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Sounds like you are looking for the same thing we were looking for....we decided North Carolina would work for us. So far so good!!!
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Old 10-20-2007, 01:06 PM
 
Location: Perth, Western Australia
9,594 posts, read 25,185,604 times
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Quote:
Originally Posted by us2indaup View Post
We're thinking about our retirement within the next few years, and would like to know just how far south we would have to go to get into more moderate winters. We would like a four-season location, unlike Arizona or Florida, but having lived in a snow zone most of our lives it would be lovely to retire to place with only a few inches of snow in the winter. We want to stay in the Midwest - how far south would we have to go to find mild winters (less than 1 foot of snow annually)?
There are few to no places in the Midwest that average less than 12" of snow annually. There seems to be a generally north-south trend as far as annual snowfall, despite the USDA maps with wide fluctuations in annual extreme cold at similar latitudes.

I've looked at maps and east of the Rockies you need to be about 37-36 degrees from the equator to get into these kinds of areas.
Coincidentally, humid places that average less than 12" of snow have January average highs roughly around 48 F or warmer.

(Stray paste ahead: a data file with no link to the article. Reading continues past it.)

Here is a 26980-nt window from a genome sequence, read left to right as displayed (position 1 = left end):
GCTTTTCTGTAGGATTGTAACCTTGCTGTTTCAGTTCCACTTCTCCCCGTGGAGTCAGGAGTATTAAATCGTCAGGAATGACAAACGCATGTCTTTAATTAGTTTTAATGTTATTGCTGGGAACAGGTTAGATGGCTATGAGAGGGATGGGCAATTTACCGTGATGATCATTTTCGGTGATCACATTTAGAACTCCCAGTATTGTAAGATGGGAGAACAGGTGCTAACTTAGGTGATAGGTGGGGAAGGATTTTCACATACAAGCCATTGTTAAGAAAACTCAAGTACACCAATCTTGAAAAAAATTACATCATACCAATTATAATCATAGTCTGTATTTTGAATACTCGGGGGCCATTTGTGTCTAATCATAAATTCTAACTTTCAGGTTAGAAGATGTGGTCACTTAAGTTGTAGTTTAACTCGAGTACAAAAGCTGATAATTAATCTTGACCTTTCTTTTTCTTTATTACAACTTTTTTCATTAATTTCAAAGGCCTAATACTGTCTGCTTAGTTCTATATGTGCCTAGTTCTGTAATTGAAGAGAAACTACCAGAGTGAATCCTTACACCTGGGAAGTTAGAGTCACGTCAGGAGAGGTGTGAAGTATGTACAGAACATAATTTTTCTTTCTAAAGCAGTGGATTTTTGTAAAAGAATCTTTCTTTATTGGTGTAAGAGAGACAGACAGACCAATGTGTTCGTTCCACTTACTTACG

Richmond VA, Knoxville TN and Nashville TN average about 11" of snow.
Even places like Lexington and Louisville KY average between 14-17" of snow.
Places like southern Illinois, Missouri and Indiana tend to average less than 20" of snow, but usually no less than 14-16".
(historical averages of course)

Basically if you want to stay in Midwestern states you'll probably need to move to a more arid areas, like the western half of southern Kansas if you insist on less than 12" of annual snowfall.

Many people have mentioned that Northwest Arkansas now has a "Midwestern feel" thanks to transplants and a good economy. Also I hear parts of Oklahoma have a "Midwestern feel," like Tulsa and maybe OKC. Might be worth looking into as you're more likely to find that level of annual snowfall.
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Old 10-20-2007, 02:22 PM
 
Location: IN
22,222 posts, read 38,781,087 times
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Quote:
Originally Posted by ColdCanadian View Post
There are few to no places in the Midwest that average less than 12" of snow annually. There seems to be a generally north-south trend as far as annual snowfall, despite the USDA maps with wide fluctuations in annual extreme cold at similar latitudes.

I've looked at maps and east of the Rockies you need to be about 37-36 degrees from the equator to get into these kinds of areas.
Coincidentally, humid places that average less than 12" of snow have January average highs roughly around 48 F or warmer.

Richmond VA, Knoxville TN and Nashville TN average about 11" of snow.
Even places like Lexington and Louisville KY average between 14-17" of snow.